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How to Buy Your Own Health Insurance

If Medicare isn’t an option, you have other choices

Closeup of someone with a recently broken arm filling out insurance paperwork
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Some 3.4 million Americans over age 55 left the labor force during the pandemic, according to Goldman Sachs research from November 2021.

Many of those workers have something in common: a sudden need for health insurance.

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The stakes are high. Health care needs can be substantial at this age, and many workers have a spouse and children on their plan. It’s no surprise that roughly 1 in 4 Americans ages 50 to 64 — too young for Medicare — regard health care costs as a major financial burden, according to a recent West Health–Gallup survey.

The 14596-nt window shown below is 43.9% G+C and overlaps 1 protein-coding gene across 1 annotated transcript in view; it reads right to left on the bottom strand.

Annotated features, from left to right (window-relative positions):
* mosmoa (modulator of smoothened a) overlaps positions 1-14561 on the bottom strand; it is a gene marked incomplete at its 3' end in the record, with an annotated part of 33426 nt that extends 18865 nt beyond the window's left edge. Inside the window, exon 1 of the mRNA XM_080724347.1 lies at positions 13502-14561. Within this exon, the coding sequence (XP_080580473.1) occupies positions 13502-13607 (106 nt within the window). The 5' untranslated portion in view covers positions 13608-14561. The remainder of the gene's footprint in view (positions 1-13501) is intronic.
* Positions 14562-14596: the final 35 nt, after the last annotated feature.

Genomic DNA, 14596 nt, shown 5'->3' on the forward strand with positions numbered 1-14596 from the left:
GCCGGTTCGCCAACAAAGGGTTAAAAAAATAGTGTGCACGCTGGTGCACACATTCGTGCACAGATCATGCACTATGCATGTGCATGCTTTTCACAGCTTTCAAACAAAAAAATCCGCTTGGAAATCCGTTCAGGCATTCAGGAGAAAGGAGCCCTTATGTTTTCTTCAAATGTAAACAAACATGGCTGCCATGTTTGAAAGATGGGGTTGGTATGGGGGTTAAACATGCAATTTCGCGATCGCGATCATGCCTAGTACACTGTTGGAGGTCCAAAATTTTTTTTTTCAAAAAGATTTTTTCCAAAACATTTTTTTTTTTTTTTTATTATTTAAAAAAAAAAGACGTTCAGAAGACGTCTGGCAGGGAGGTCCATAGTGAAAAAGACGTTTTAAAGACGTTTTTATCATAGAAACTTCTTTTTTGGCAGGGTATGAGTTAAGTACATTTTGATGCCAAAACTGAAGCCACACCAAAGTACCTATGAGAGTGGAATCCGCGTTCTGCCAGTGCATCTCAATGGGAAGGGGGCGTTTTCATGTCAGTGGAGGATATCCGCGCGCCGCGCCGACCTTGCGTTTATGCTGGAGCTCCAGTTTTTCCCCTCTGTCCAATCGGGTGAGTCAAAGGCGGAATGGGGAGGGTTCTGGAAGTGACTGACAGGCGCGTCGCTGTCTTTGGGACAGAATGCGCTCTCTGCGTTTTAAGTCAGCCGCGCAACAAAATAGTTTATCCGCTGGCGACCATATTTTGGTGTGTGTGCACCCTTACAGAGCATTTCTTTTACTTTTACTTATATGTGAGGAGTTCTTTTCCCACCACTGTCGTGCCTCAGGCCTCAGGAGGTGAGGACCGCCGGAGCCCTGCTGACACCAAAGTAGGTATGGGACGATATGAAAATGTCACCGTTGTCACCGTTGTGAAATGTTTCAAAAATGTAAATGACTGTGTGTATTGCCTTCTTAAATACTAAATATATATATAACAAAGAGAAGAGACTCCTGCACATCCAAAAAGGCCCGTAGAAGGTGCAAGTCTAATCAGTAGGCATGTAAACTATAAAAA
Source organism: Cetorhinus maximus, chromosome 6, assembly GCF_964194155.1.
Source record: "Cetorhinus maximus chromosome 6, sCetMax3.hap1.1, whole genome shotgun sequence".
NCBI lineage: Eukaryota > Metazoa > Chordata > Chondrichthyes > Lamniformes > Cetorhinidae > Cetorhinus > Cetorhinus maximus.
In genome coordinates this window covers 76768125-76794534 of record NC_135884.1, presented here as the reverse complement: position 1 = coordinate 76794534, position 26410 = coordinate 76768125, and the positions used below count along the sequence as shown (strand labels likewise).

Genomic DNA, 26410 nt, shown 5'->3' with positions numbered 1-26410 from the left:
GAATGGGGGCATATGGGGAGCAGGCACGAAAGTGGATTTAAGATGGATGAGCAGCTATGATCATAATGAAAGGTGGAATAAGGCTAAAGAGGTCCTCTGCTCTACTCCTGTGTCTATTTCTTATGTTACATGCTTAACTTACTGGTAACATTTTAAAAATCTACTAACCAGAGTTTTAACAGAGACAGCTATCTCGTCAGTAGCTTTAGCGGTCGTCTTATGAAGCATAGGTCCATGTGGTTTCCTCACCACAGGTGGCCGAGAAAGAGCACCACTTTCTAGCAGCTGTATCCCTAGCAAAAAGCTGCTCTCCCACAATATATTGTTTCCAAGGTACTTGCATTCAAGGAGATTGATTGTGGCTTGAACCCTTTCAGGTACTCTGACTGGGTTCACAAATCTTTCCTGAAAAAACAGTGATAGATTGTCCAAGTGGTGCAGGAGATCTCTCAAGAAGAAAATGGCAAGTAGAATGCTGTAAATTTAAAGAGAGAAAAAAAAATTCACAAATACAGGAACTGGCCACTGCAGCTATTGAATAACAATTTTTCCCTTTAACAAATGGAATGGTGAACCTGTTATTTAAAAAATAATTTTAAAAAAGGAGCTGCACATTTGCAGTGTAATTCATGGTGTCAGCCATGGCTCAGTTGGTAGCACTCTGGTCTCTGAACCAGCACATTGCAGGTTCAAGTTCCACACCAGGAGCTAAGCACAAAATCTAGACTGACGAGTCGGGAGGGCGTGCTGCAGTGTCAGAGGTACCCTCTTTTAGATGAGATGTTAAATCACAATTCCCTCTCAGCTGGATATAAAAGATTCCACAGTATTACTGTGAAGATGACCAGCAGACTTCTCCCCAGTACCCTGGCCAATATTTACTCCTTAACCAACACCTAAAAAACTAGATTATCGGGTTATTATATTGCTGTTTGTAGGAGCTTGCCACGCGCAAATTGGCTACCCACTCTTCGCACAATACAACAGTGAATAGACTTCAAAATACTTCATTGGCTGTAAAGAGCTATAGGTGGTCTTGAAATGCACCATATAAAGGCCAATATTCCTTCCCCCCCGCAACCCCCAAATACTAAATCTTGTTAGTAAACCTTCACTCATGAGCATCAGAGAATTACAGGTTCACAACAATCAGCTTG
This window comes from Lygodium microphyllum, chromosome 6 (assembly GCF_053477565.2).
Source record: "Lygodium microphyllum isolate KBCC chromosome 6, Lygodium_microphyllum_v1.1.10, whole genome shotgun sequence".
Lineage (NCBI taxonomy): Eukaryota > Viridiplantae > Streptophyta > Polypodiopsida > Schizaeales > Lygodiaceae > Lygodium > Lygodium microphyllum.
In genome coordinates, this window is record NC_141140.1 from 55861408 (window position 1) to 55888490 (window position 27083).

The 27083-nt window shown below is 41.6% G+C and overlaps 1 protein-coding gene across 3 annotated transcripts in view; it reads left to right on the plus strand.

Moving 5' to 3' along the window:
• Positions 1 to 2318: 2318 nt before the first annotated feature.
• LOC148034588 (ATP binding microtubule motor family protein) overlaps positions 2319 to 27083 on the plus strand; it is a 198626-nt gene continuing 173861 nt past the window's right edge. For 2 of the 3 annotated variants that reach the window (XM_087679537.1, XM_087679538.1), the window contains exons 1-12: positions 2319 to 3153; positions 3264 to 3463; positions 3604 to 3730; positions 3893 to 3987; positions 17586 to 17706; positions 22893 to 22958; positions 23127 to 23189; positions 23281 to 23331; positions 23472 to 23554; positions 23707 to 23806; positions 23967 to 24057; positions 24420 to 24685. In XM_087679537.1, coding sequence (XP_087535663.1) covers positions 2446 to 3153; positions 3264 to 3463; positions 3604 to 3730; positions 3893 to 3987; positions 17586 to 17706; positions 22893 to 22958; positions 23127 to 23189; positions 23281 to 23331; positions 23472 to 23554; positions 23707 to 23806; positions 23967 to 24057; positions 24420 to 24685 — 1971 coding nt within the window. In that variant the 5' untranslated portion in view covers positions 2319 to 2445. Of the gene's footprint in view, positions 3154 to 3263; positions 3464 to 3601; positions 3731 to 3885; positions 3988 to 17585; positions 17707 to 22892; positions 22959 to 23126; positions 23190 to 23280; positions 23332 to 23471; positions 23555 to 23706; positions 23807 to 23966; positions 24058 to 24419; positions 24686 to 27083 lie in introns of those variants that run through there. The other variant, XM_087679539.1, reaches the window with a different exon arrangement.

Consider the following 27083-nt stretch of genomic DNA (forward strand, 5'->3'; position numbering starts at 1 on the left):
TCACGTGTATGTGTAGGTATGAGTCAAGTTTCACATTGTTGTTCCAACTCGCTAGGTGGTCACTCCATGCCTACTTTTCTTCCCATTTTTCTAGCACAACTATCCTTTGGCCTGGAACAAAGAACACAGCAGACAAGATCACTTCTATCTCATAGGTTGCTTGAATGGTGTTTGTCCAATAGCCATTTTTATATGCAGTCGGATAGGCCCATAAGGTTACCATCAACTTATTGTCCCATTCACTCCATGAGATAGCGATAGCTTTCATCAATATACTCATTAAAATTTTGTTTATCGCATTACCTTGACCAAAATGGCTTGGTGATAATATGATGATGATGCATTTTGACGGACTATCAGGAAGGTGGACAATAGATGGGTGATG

If you have a spouse with access to employer-provided health insurance, your best solution is usually to join that policy. Otherwise, the market beckons. One bright spot: Affordable Care Act (ACA) plans have gotten more affordable for many people.

Should you be too young for Medicare and not have an employer-sponsored plan you can sign up for, here are alternatives.

COBRA

If you’ve had health insurance through your employer and you quit, get fired or are laid off, you may qualify for 18 more months of coverage through the 1985 law known as COBRA. The law, which applies to businesses with 20 or more employees and to state and local governments, guarantees continued coverage.

Under COBRA, however, you have to pay the full monthly premium — both your contribution and any share that your employer may have paid. That can be a lot. “COBRA coverage is often cost-prohibitive to many people,” says Howard M. Zimmerman, an independent insurance agent with MarketPlace Insurance Agency in Boynton Beach, Florida.